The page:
Am Fam Physician. 2005 Sep 1;72(5):808.
Does using 100 percent oxygen for neonatal resuscitation increase morbidity and mortality?
Based on limited evidence, it appears that mortality is lower in infants resuscitated with room air than in those given 100 percent oxygen. However, these results should be treated with caution because one fourth of studies used back-up supplementary oxygen.
Because excessive oxygen can increase free radical levels and decrease cerebral blood flow, it is thought that it may increase ischemic injury. Many deliveries occur outside of hospitals, where access to oxygen supplementation is limited. In hospital deliveries, early cord clamping often is performed to bring the newborn closer to an oxygen source for resuscitation. Delayed cord clamping has been shown to be beneficial in preterm infants to allow perfusion after delivery.1
Tan and colleagues reviewed the literature to determine whether neonatal resuscitation with room air improves outcomes compared with 100 percent oxygen. They found five randomized and quasirandomized studies including 1,302 infants in total. A reduction in death rate was evident for infants resuscitated with room air (number needed to treat = 20). One study found that infants given room air had better five-minute Apgar scores; however, the difference was small and there were no significant differences in 10-minute Apgar scores or rates of grade 2 or 3 hypoxic ischemic encephalopathy. Another meta-analysis2 came to similar conclusions.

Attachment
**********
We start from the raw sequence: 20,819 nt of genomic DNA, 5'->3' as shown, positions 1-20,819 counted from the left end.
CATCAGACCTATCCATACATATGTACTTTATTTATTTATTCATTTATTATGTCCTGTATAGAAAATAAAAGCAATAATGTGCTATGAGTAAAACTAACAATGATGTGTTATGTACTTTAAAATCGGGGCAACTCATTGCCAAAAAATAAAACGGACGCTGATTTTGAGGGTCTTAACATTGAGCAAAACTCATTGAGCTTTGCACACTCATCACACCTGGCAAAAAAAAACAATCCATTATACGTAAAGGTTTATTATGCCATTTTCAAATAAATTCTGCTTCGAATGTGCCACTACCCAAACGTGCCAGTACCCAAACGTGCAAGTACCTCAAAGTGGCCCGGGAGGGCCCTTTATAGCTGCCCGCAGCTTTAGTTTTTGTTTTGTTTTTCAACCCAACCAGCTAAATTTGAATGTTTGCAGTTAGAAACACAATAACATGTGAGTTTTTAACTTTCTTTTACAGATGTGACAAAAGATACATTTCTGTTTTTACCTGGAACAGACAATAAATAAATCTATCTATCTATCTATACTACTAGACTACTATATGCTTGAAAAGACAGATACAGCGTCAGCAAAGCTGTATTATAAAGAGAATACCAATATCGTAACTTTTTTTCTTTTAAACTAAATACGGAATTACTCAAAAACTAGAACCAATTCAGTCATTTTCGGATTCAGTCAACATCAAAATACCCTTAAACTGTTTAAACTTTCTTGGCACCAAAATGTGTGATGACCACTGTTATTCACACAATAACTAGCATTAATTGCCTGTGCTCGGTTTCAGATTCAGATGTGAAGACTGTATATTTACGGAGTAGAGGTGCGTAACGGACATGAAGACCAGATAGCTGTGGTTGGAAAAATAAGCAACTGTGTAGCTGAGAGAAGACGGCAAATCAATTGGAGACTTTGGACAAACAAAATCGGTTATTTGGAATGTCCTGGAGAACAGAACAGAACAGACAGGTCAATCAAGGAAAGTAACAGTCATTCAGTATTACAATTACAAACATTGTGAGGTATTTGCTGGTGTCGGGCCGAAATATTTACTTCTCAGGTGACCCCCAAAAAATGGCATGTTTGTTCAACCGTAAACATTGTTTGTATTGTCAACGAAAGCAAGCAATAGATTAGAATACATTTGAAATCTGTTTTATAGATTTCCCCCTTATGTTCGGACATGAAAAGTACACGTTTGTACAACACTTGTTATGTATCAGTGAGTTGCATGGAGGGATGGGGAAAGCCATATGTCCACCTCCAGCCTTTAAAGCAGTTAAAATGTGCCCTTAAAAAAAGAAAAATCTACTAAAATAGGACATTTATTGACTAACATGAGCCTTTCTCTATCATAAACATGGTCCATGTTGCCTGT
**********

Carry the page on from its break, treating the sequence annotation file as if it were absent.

Based on current evidence, 100 percent oxygen should be used with caution during neonatal resuscitation. Routine use of oxygen should not supersede interventions with known benefit such as delayed cord clamping. Evidence supports the routine use of room air.
Tan A, et al. Air versus oxygen for resuscitation of infants at birth. Cochrane Database Syst Rev 2005;(2):CD002273.
1. Rabe H, Reynolds G, Diaz-Rossello J. Early versus delayed umbilical cord clamping in preterm infants. Cochrane Database Syst Rev. 2004;(4):CD003248.
2. Saugstad OD. Room air resuscitation—two decades of neonatal research. Early Hum Dev. 2005;81:111–6.
The series coordinator for AFP is Clarissa Kripke, M.D., Department of Family and Community Medicine, University of California, San Francisco.
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